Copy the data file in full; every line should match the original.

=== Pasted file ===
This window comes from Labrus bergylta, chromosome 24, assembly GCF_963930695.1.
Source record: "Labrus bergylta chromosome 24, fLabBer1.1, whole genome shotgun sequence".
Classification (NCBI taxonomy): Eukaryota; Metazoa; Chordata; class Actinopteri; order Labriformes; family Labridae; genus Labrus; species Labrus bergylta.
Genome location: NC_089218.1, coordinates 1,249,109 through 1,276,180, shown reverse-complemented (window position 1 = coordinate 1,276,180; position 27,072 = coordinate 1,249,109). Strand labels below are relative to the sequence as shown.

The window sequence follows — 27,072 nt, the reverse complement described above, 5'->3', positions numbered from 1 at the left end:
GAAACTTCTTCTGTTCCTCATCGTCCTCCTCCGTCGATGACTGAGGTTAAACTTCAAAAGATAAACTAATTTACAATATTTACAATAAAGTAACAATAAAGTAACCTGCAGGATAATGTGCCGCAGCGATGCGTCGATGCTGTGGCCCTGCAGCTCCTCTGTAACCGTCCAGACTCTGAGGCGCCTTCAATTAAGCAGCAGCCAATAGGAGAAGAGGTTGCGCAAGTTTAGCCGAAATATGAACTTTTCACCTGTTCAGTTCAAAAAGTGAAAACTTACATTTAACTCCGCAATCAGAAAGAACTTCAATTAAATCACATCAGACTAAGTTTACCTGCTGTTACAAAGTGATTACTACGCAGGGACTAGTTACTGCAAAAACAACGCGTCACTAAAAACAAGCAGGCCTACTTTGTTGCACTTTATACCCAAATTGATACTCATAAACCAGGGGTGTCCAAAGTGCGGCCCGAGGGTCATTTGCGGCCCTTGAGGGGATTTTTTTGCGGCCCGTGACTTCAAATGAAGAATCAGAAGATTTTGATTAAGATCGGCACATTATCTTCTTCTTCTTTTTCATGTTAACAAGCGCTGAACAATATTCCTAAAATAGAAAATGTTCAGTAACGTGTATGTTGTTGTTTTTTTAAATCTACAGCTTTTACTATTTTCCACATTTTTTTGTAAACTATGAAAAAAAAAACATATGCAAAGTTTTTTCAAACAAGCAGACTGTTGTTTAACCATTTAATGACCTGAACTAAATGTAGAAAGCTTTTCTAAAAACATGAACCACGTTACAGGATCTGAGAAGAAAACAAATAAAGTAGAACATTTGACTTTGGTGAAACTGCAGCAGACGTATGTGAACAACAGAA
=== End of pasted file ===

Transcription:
This window comes from Labrus bergylta, chromosome 24, assembly GCF_963930695.1.
Source record: "Labrus bergylta chromosome 24, fLabBer1.1, whole genome shotgun sequence".
Classification (NCBI taxonomy): Eukaryota; Metazoa; Chordata; class Actinopteri; order Labriformes; family Labridae; genus Labrus; species Labrus bergylta.
Genome location: NC_089218.1, coordinates 1,249,109 through 1,276,180, shown reverse-complemented (window position 1 = coordinate 1,276,180; position 27,072 = coordinate 1,249,109). Strand labels below are relative to the sequence as shown.

The window sequence follows — 27,072 nt, the reverse complement described above, 5'->3', positions numbered from 1 at the left end:
GAAACTTCTTCTGTTCCTCATCGTCCTCCTCCGTCGATGACTGAGGTTAAACTTCAAAAGATAAACTAATTTACAATATTTACAATAAAGTAACAATAAAGTAACCTGCAGGATAATGTGCCGCAGCGATGCGTCGATGCTGTGGCCCTGCAGCTCCTCTGTAACCGTCCAGACTCTGAGGCGCCTTCAATTAAGCAGCAGCCAATAGGAGAAGAGGTTGCGCAAGTTTAGCCGAAATATGAACTTTTCACCTGTTCAGTTCAAAAAGTGAAAACTTACATTTAACTCCGCAATCAGAAAGAACTTCAATTAAATCACATCAGACTAAGTTTACCTGCTGTTACAAAGTGATTACTACGCAGGGACTAGTTACTGCAAAAACAACGCGTCACTAAAAACAAGCAGGCCTACTTTGTTGCACTTTATACCCAAATTGATACTCATAAACCAGGGGTGTCCAAAGTGCGGCCCGAGGGTCATTTGCGGCCCTTGAGGGGATTTTTTTGCGGCCCGTGACTTCAAATGAAGAATCAGAAGATTTTGATTAAGATCGGCACATTATCTTCTTCTTCTTTTTCATGTTAACAAGCGCTGAACAATATTCCTAAAATAGAAAATGTTCAGTAACGTGTATGTTGTTGTTTTTTTAAATCTACAGCTTTTACTATTTTCCACATTTTTTTGTAAACTATGAAAAAAAAAACATATGCAAAGTTTTTTCAAACAAGCAGACTGTTGTTTAACCATTTAATGACCTGAACTAAATGTAGAAAGCTTTTCTAAAAACATGAACCACGTTACAGGATCTGAGAAGAAAACAAATAAAGTAGAACATTTGACTTTGGTGAAACTGCAGCAGACGTATGTGAACAACAGAA